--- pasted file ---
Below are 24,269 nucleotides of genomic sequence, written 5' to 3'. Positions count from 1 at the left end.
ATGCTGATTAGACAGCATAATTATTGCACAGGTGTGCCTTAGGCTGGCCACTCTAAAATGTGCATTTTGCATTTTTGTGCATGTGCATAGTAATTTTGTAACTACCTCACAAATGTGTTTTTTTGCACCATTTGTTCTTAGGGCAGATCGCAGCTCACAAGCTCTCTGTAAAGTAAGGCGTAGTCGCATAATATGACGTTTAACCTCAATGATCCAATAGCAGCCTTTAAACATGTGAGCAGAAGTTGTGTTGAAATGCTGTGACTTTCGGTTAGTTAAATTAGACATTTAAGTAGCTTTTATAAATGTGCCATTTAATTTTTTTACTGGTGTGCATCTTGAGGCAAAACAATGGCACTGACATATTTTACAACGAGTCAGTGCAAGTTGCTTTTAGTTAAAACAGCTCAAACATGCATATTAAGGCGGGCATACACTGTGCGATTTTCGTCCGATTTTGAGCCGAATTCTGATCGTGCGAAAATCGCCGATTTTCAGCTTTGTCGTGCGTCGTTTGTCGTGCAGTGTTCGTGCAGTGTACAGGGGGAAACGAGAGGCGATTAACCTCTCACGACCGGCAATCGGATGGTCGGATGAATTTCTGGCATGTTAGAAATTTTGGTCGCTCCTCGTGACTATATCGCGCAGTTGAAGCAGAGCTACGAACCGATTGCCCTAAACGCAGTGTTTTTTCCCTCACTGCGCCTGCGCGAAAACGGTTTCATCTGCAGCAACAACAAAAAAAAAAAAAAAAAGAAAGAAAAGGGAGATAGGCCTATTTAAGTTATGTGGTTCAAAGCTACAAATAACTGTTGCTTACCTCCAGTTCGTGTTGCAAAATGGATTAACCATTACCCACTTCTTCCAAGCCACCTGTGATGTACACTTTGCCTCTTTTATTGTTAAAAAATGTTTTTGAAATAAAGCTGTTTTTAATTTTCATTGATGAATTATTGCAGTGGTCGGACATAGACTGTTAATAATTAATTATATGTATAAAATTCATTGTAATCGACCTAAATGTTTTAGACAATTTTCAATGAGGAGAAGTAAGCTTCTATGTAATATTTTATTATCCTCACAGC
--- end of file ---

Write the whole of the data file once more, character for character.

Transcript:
Below are 24,269 nucleotides of genomic sequence, written 5' to 3'. Positions count from 1 at the left end.
ATGCTGATTAGACAGCATAATTATTGCACAGGTGTGCCTTAGGCTGGCCACTCTAAAATGTGCATTTTGCATTTTTGTGCATGTGCATAGTAATTTTGTAACTACCTCACAAATGTGTTTTTTTGCACCATTTGTTCTTAGGGCAGATCGCAGCTCACAAGCTCTCTGTAAAGTAAGGCGTAGTCGCATAATATGACGTTTAACCTCAATGATCCAATAGCAGCCTTTAAACATGTGAGCAGAAGTTGTGTTGAAATGCTGTGACTTTCGGTTAGTTAAATTAGACATTTAAGTAGCTTTTATAAATGTGCCATTTAATTTTTTTACTGGTGTGCATCTTGAGGCAAAACAATGGCACTGACATATTTTACAACGAGTCAGTGCAAGTTGCTTTTAGTTAAAACAGCTCAAACATGCATATTAAGGCGGGCATACACTGTGCGATTTTCGTCCGATTTTGAGCCGAATTCTGATCGTGCGAAAATCGCCGATTTTCAGCTTTGTCGTGCGTCGTTTGTCGTGCAGTGTTCGTGCAGTGTACAGGGGGAAACGAGAGGCGATTAACCTCTCACGACCGGCAATCGGATGGTCGGATGAATTTCTGGCATGTTAGAAATTTTGGTCGCTCCTCGTGACTATATCGCGCAGTTGAAGCAGAGCTACGAACCGATTGCCCTAAACGCAGTGTTTTTTCCCTCACTGCGCCTGCGCGAAAACGGTTTCATCTGCAGCAACAACAAAAAAAAAAAAAAAAAGAAAGAAAAGGGAGATAGGCCTATTTAAGTTATGTGGTTCAAAGCTACAAATAACTGTTGCTTACCTCCAGTTCGTGTTGCAAAATGGATTAACCATTACCCACTTCTTCCAAGCCACCTGTGATGTACACTTTGCCTCTTTTATTGTTAAAAAATGTTTTTGAAATAAAGCTGTTTTTAATTTTCATTGATGAATTATTGCAGTGGTCGGACATAGACTGTTAATAATTAATTATATGTATAAAATTCATTGTAATCGACCTAAATGTTTTAGACAATTTTCAATGAGGAGAAGTAAGCTTCTATGTAATATTTTATTATCCTCACAGC